Heat Stroke

Dogs in parked cars can easily suffer heat strokes

Don’t ever leave your dog in a parked car – even in shade, a pet could still suffer a heat stroke.

Heat stroke, or hyperthermia, is an elevation in body temperature above the normal range, usually over 104° F. This is often caused by the animal being exposed to extreme heat (left outside or in a parked car). Heat stroke can lead to multiple organ dysfunction or failure or even death.

A heat stroke’s signs and symptoms include panting, fever, warm to touch, dehydration, excessive drooling, rapid heart rate, red gum color, muscle tremors, vomiting blood, and may lie down and not want to rise up again.

Lacerations, Snakebites and Dog Fights

One of our sweet canine patients had an extremely swollen face after suffering from a snake bite. Through uick and urgent medical attention. our team was able to help him recover.

Traumatic wounds, including lacerations, snakebites, and dog fight wounds, must be attended to immediately by a veterinary professional. Dog fight wounds and snakebites are critical due to the bacteria inside of another animal’s mouth. With any laceration, they need to be cleaned with an antibacterial solution and appropriately evaluated to determine the appropriate wound care procedure required, including bandages, stitches, or possible surgery.

Signs and symptoms of traumatic wounds include bleeding, severe pain, limping, puncture wound, broken skin/bone, swelling, redness, and possible nausea, vomiting, or diarrhea from venomous snake bites.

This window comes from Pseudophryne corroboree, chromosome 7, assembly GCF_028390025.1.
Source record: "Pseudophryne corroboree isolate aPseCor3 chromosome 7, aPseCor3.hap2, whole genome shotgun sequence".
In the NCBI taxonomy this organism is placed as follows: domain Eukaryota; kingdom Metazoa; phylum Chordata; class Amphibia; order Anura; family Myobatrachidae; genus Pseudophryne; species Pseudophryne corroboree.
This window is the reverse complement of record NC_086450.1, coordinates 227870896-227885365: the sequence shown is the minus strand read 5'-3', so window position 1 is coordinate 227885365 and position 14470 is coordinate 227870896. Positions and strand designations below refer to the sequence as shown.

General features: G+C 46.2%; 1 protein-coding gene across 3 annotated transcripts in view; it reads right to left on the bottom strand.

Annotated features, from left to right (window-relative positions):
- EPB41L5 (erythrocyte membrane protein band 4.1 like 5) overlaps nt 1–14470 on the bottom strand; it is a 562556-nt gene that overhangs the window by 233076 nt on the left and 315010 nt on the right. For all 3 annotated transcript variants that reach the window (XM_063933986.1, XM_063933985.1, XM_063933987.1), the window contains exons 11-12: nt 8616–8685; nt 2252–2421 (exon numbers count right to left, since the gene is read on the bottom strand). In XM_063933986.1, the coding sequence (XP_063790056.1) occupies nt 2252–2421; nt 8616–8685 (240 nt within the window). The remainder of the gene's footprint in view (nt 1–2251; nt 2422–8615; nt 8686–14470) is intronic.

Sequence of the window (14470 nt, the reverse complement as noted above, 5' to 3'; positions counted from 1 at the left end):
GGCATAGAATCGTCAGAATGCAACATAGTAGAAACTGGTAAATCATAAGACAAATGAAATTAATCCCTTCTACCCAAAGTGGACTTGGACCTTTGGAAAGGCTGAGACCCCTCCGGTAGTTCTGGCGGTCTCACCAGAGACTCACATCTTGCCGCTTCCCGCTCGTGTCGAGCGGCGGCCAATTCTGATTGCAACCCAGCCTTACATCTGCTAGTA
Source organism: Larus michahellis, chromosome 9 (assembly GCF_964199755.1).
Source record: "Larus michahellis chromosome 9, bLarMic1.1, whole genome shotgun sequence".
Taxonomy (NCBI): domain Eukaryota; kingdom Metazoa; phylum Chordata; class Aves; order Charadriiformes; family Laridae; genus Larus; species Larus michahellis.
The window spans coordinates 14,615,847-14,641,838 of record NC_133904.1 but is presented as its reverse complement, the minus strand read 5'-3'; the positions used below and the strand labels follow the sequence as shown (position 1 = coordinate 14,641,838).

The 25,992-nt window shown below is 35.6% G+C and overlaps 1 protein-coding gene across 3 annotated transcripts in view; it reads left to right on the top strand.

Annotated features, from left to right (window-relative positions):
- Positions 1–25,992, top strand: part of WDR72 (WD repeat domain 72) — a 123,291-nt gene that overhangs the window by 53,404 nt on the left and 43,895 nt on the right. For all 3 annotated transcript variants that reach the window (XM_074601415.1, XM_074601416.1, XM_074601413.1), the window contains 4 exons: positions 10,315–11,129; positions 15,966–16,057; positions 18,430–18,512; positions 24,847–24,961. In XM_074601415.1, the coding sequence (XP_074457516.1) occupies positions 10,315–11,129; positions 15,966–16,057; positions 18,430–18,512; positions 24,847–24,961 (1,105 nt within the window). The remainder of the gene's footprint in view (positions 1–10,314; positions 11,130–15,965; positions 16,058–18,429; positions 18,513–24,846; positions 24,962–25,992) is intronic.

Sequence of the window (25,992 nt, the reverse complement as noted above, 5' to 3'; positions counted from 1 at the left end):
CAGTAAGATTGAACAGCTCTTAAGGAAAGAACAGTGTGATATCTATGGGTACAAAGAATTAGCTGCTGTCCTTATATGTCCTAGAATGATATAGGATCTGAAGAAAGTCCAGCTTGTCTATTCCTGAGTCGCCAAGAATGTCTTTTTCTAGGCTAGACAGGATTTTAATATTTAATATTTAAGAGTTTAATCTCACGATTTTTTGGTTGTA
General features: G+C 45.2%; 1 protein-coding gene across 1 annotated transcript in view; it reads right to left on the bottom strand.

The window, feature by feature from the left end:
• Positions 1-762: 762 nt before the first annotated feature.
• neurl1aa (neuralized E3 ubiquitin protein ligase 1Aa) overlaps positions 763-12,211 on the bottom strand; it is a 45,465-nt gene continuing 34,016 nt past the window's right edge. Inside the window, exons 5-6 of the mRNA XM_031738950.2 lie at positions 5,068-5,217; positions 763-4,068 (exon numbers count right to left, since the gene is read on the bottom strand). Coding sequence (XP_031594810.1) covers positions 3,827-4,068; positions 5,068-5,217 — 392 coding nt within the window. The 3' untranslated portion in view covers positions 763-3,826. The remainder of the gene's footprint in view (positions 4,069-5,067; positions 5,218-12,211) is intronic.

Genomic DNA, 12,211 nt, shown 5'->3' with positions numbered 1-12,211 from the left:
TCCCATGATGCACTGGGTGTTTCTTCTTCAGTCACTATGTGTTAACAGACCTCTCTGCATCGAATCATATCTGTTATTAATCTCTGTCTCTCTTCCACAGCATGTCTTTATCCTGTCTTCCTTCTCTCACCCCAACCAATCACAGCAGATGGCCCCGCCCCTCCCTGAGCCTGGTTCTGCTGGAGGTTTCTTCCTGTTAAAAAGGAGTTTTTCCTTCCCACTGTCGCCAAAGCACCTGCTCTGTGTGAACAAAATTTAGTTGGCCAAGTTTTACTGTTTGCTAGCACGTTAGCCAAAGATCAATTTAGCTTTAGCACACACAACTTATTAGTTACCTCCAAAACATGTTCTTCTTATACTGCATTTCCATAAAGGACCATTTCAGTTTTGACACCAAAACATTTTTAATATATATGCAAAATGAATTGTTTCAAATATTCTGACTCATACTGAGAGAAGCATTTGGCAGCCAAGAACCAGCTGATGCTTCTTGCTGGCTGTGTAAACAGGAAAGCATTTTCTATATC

If your dog is experiencing any of the above symptoms, please seek medical attention immediately. Also, it is critical to have a pet first aid kit with you at home and in the car. However, any first aid administered to your pet should be followed by immediate veterinary care. First aid care is not a substitute for seeing a veterinarian, but it may save your pet’s life until it receives professional treatment.

Transporting Your Sick or Injured Dog to an Animal Emergency Hospital

When a canine is injured or sick, they may become aggressive – even to the ones they love most.
It’s essential to approach your dog slowly and calmly – then kneel down and say their name. If they show aggression, call for help. If they are passive, fashion a makeshift stretcher and gently lift them onto it. Make sure to support their neck and back in case they have suffered any spinal injuries. While driving to the animal hospital, try to keep your furry friend calm, still, and comfortable. 

Burleson Animal Emergency Hospital is Open 24/7/365

At Burleson Animal Emergency Hospital, our experienced team of emergency veterinarians and technicians are available to provide comprehensive and compassionate care for your dog – and cat – any time day or night.

If you believe your pet is having a medical emergency and requires emergency veterinary care, please contact our team immediately at (817) 900-2000. We will prepare for your arrival and discuss our current safety protocols.